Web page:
This Bible passage has been on my heart after trying to deal with some feelings of loneliness. I wanted to explore the message that Jesus was trying to articulate. Once I did I realized that I, too, am ‘the man who cannot walk’. I am crippled by my own human weakness, events in the past that continue to affect me, and most of all a seeming impossibility of solving the problem myself. Sometimes we go through things that we don’t know how to explain to another person and experience a type of loneliness in suffering. Thankfully, Jesus does not wait for us to become strong enough by ourselves, and wants us to turn to Him as the source our healing and strength.

Just like this man, sometimes we come to a place where we feel completely alone. It doesn’t even have to be something exterior like an illness. It can be an internal trial that we feel we can’t share with others, and wonder if anyone would really understand. Or it may be a mental illness, like depression, anorexia or bipolar disorder that can be misunderstood by others – this can bring much loneliness and feelings of being judged and uncared for.

One Sunday, as I thought about this Gospel passage at Mass, I realized some things about this man that I didn’t notice before. He was in a place with a lot of other sick people. Yet for such a long time (38 years!) he couldn’t receive the healing that he longed for. He was so close! He was right beside the pond, and all he had to do was go into it, but he couldn’t even do that. Was he tempted to believe that God had forgotten him? That He didn’t care? After all, it was God’s Angel who brought the healing – why to everyone else and not to him? Maybe if there was someone to help him get into the pond, he could be healed. But he didn’t even have that. No one would take pity on him and do the simple act of carrying him into a pond that was so near. Every time he tried, he didn’t have enough time and someone else always got there first. How frustrating and discouraging that must be!

I don’t know for sure what it was like for this man, but he must have felt forgotten, alone and like no one cared enough to help him. It was like he was the smallest, most forgotten person in society. Even in his need, no one took pity. There are many people like this and how does Jesus respond to them? How does He see the poor old woman wearing a curtain for a skirt, that I saw one day in the city? Or the man on the street who feels ignored by everyone as he begs for a few cents? Or people who try really hard but feel cast aside by society, and someone always gets ahead of them? Maybe we are not in such situations but there are times we can feel very helpless too – when we can’t help ourselves, and we wonder if others understand. As a young girl, I struggled with feelings of loneliness and didn’t tell anyone because I didn’t know how. Sometimes I can still feel like that little girl despite being grown up now. Little sufferings compared to these others, but even the littleness of them could be discouraging – “no one would understand why this is a big deal to me, but it is, so I’ll stay silent”. How much in us always stays in our heart, unknown to all others? Maybe you can relate.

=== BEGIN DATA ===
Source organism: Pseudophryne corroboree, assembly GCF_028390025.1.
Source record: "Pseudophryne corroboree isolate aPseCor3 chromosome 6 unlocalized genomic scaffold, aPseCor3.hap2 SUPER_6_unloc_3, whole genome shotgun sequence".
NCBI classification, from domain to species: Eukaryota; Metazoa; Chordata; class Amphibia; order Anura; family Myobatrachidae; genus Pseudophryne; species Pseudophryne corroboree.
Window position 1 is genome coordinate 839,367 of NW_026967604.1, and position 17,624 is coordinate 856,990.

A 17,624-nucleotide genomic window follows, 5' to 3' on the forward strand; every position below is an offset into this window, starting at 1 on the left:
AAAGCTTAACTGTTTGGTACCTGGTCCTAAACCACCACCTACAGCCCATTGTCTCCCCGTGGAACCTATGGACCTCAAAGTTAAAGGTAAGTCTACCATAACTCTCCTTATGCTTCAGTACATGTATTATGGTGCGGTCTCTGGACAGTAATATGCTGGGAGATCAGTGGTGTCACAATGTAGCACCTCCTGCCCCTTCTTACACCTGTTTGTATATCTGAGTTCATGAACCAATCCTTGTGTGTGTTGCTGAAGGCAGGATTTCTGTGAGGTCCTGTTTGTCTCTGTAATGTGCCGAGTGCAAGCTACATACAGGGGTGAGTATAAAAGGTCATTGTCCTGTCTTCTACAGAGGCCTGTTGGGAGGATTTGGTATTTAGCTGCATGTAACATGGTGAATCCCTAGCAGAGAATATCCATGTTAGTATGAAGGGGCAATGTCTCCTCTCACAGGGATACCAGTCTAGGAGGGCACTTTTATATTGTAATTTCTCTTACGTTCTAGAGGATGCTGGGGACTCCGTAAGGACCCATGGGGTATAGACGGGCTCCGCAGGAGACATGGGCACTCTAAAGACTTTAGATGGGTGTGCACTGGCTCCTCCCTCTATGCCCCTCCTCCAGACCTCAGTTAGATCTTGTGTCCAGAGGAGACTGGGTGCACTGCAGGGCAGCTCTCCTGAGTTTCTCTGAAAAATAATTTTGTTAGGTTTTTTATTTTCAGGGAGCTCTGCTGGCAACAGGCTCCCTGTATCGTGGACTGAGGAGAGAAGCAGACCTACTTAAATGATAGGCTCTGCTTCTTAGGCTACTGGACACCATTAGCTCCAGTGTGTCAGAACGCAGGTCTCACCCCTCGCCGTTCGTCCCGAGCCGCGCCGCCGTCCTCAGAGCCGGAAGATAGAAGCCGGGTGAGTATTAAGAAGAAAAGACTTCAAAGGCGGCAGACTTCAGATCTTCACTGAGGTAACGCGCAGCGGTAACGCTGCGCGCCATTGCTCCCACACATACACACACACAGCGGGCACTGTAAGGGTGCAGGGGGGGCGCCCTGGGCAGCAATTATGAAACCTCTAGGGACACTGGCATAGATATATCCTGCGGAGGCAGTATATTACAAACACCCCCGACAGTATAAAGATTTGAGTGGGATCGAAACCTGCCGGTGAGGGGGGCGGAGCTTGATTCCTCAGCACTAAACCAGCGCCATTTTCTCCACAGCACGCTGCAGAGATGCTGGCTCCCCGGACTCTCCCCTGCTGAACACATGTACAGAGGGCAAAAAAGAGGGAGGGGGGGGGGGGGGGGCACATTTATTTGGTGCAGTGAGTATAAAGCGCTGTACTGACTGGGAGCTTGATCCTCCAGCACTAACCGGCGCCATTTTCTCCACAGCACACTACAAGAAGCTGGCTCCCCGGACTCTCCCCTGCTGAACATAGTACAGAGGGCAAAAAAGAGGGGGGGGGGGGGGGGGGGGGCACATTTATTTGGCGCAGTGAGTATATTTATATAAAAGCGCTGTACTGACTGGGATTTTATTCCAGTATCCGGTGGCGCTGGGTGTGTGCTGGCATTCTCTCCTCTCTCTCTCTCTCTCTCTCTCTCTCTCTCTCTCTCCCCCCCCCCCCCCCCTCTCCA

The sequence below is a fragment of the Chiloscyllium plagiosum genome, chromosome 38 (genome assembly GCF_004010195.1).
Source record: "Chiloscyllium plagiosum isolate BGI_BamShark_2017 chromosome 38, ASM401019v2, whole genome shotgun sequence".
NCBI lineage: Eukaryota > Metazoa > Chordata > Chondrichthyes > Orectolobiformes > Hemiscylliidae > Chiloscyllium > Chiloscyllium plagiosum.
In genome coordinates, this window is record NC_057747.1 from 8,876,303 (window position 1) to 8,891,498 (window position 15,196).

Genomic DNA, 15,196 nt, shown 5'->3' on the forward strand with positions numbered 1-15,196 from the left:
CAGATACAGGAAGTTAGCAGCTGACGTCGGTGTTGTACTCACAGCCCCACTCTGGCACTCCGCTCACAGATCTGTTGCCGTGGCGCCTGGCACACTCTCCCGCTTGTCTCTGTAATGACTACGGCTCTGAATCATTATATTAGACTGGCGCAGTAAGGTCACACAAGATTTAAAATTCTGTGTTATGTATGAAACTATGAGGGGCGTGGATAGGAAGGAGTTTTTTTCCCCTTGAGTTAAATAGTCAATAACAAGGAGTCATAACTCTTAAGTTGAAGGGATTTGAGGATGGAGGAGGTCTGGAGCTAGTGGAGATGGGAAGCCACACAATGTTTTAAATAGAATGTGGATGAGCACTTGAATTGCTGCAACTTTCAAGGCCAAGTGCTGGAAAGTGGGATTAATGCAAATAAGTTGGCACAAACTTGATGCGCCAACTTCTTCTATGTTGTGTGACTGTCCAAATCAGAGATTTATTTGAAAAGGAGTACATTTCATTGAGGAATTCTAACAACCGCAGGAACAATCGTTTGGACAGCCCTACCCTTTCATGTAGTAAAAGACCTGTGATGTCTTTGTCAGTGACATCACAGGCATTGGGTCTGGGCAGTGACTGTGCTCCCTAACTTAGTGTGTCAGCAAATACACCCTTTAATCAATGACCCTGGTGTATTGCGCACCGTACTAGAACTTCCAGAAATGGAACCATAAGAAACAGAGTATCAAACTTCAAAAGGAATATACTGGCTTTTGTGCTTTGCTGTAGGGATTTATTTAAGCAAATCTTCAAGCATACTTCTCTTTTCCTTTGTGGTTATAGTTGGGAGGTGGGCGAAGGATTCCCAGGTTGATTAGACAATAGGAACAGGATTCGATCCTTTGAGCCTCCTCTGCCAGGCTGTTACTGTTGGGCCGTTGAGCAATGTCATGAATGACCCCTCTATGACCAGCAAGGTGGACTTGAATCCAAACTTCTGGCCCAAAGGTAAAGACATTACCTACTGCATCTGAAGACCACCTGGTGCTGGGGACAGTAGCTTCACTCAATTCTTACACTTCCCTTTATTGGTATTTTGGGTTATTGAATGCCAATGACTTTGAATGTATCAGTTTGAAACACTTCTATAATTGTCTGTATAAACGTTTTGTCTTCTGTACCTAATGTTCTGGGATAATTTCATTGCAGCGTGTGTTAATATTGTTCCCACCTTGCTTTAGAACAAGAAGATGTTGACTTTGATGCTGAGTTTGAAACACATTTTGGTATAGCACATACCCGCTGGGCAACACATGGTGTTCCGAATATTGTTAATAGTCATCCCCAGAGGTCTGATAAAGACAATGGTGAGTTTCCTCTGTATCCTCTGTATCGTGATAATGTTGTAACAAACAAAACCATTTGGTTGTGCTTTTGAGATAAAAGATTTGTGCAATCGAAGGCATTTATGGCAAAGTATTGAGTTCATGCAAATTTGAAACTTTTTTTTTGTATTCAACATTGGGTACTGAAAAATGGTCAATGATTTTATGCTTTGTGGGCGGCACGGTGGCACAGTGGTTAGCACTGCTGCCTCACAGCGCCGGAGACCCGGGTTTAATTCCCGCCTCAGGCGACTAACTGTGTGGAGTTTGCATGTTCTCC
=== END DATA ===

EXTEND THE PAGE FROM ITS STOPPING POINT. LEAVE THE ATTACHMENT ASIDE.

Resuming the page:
What is Jesus’ response to all this? Is it the response we fear from the rest of the world? “It is not a big deal. Deal with it”. Or just blind indifference? Does He see the depth of the heart that we can’t communicate to others, – the part of the heart that no one will ever know? It’s so comforting to read this passage because we see that He does care. He understood everything about this man. He saw him as a priceless person whom He created and gave an immortal soul to. He saw the hope He has for this man – a life of eternal glory and the beatific vision of God in Heaven. He saw his childhood and his whole life, all his experience of life that remained unknown to others. He saw his sins. He saw his anguish at being near this pond for thirty eight years, not being able to enter there on time and having no one to help him.

And He came to the man Himself. He didn’t just ask another person to help him and carry him to the pond. He didn’t see all the other people first. He came to the MOST helpless man there, almost like He sought him out, and came to that place just for him! Though this man was forgotten by everyone else, He was the one Jesus chose. Our Lord healed him simply by willing it – “Arise, take up thy bed, and walk”. If you feel like you are alone, dealing with a situation that you can’t easily talk about or express and if you feel like you don’t have a friend to help you or if you feel overcome with unworthiness and too sinful to approach God, remember that there is never such fear with Jesus. He looks deep into our hearts and understands everything in an instant. He hears our prayers when we don’t have words to express what we need. And even for the most miserable person in the whole world – Jesus would seek them out.

Comment from Made4More blog: “If you know someone struggling with depression or a crippling illness, don’t be afraid to step out of your comfort zone and offer love and support. The gift of your presence is enough, you don’t need to go out of your way to do huge gestures of love, start with the small things (sending a care package, visiting them, taking them out for a coffee). These gestures widen our capacity to love others more deeply.”

Also posted at Made4More